• Cost control by administrative headache

    This is a TIE-U post associated with Karoline Mortensen’s Introduction to Health Systems (UMD’s  HLSA 601, Fall 2012). For other posts in this series, see the course intro.

    Also, this will be my last TIE-U post this semester. Moreover, I am not planning to run TIE-U again, though it is always possible I’ll restart it someday.

    In The (Paper)Work of Medicine: Understanding International Medical Costs, David Cutler and Dan Ly make a good point. In comparing U.S. health care spending and its growth to that of other wealthy nations, even if one concludes it’s the prices, stupid, it’s valuable to push the analysis a bit further. One wants to know

    whether factors earn different returns across countries and whether more clinical or administrative personnel are required to deliver the same care in different countries.

    As we know from prior posts, the wages of health care workers are not going up at anything like the rate of growth of health care spending. In fact, they’re not even keeping up with inflation. That leads one to suspect that more clinical or administrative personnel are at the heart of price growth. Indeed, according to Cutler’s own work, and that of others, productivity growth is negative in health care, which itself implies it is taking more inputs, like labor, to produce the same output.

    Culter’s work also suggests that administrative costs growth is a substantial contributor to rising health care spending.

    A good deal, but not the entirety, of the paper by Cutler and Ly is about U.S. health care administrative costs as compared to those of Canada. You can probably guess their conclusion: U.S. administrative expenses are much higher. The authors advise,

    Because the federal government is involved in so much of health care, it would be natural for the federal government to take the lead in addressing administrative issues. For example, the government could require physicians’ offices, hospitals, and insurers that participate in Medicare, Medicaid, or the soon-to-be-created insurance exchanges to use common credentialing forms, to expand the range of electronic interchange they accept, and to standardize billing, enrollment, and renewal information.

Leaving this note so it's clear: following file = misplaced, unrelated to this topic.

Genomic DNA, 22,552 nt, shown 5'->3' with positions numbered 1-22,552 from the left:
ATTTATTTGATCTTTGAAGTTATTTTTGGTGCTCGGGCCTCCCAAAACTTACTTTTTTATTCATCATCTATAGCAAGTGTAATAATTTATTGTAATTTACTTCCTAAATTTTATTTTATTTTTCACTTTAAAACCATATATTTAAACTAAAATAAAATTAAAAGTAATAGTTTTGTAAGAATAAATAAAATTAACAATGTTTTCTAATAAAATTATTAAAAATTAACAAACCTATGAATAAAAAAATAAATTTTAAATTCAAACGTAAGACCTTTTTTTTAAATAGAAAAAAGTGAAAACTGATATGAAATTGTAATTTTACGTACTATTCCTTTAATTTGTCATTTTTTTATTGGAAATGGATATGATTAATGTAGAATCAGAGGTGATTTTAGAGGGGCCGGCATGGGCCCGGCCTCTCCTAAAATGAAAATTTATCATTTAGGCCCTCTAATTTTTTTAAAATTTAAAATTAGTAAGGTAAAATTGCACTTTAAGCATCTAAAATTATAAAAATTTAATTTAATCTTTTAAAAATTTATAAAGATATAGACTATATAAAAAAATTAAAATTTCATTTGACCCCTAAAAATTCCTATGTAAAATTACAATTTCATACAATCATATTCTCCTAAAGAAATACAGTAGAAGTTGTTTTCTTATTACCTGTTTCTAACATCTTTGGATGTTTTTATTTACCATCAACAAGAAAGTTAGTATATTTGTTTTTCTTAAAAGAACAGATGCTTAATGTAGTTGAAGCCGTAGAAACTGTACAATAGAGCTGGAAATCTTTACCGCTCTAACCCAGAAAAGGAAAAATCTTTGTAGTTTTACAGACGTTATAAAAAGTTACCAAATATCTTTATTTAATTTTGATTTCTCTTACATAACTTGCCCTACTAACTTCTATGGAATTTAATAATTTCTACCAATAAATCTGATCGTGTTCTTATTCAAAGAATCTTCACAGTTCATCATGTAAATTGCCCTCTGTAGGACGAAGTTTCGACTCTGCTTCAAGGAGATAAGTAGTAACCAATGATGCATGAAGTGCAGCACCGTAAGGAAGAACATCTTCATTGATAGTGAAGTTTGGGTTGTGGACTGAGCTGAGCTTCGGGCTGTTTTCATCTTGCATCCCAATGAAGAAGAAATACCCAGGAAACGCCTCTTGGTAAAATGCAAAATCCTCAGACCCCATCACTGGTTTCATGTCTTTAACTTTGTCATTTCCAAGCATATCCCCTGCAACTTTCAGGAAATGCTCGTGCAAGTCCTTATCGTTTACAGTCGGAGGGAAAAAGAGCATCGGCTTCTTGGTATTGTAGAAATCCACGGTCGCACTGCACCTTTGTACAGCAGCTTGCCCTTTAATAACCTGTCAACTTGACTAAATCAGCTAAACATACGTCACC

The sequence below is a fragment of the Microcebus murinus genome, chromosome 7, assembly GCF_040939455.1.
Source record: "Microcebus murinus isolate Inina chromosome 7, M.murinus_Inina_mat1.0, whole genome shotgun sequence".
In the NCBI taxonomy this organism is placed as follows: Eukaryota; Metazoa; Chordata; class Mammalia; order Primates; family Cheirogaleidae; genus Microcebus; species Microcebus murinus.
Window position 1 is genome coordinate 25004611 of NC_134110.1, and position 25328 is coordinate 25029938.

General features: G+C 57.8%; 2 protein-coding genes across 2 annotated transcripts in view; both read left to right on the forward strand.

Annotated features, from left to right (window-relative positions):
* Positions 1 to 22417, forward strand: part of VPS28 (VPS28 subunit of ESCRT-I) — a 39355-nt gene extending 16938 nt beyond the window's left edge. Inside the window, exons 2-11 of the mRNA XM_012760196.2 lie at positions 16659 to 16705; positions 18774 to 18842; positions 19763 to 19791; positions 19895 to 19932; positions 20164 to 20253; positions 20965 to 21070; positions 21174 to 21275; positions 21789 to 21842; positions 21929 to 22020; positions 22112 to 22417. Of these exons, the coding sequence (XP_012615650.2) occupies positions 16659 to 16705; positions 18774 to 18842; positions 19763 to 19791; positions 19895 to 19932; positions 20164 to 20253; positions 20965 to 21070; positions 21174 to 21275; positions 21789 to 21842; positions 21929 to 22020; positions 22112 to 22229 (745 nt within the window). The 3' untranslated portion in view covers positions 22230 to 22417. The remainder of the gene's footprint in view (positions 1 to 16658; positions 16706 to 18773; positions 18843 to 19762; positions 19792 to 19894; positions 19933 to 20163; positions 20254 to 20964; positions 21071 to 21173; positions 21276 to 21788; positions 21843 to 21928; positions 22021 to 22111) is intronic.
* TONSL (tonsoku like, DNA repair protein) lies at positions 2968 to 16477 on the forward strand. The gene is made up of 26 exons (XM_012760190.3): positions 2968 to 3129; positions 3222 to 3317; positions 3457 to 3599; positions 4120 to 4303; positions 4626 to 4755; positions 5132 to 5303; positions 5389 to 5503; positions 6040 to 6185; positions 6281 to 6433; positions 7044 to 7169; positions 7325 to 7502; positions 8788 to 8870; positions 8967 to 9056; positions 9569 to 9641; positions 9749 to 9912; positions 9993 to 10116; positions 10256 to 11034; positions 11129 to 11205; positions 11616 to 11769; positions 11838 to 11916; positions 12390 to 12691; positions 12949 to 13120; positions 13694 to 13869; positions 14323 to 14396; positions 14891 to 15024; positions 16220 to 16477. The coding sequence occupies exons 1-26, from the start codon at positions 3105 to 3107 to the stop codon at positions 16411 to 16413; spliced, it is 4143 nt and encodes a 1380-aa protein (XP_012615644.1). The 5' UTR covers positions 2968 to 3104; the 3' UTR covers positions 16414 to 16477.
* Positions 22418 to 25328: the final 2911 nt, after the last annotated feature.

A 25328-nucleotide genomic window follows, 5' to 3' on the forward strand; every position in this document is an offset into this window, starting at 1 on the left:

(For more along these lines, see also the recent NEJM piece by Cutler, Wikler, and Basch.)

    The private sector has failed to bring about the type of cost-reducing reforms Cutler and Ly suggest. Why? As the authors point out, it’s an obvious collective action problem. Any one insurer cannot move the entire system, and even if one invests in streamlining operations for itself, it may not capture a sufficient return to justify the investment. Cutler and Ly offer another hypothesis.

    A second potential reason for the persistence of high administrative costs in health care is that complexity might be valuable to insurance payers if it lowers what they ultimately pay for health care. For example, denying claims saves an insurance company money if a service is never reimbursed or if the present value of payments for services that are eventually reimbursed is reduced. Delay may also discourage physicians from providing some services entirely.

    If Cutler and Ly are right, then reducing administrative hurdles might actually increase health care spending. In fact, there is precedent for that. To the extent that it does so in ways that don’t promote health, that’s just waste of another sort. Yet, it’s hard to get excited about hassles as cost control. The engineer in me hopes Cutler and Ly are wrong, but that doesn’t mean they are.

    @afrakt

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    • Hmm. I understand how “denying claims saves an insurance company money”, obviously. But I don’t understand how “complexity” contributes to denying claims. The stated problem isn’t really complexity, but rather simply on the part of the insurance companies resulting in both after the fact (denial of claims) and before the fact (refusal to provide service since it might not get paid for) reduction in amount of services paid for.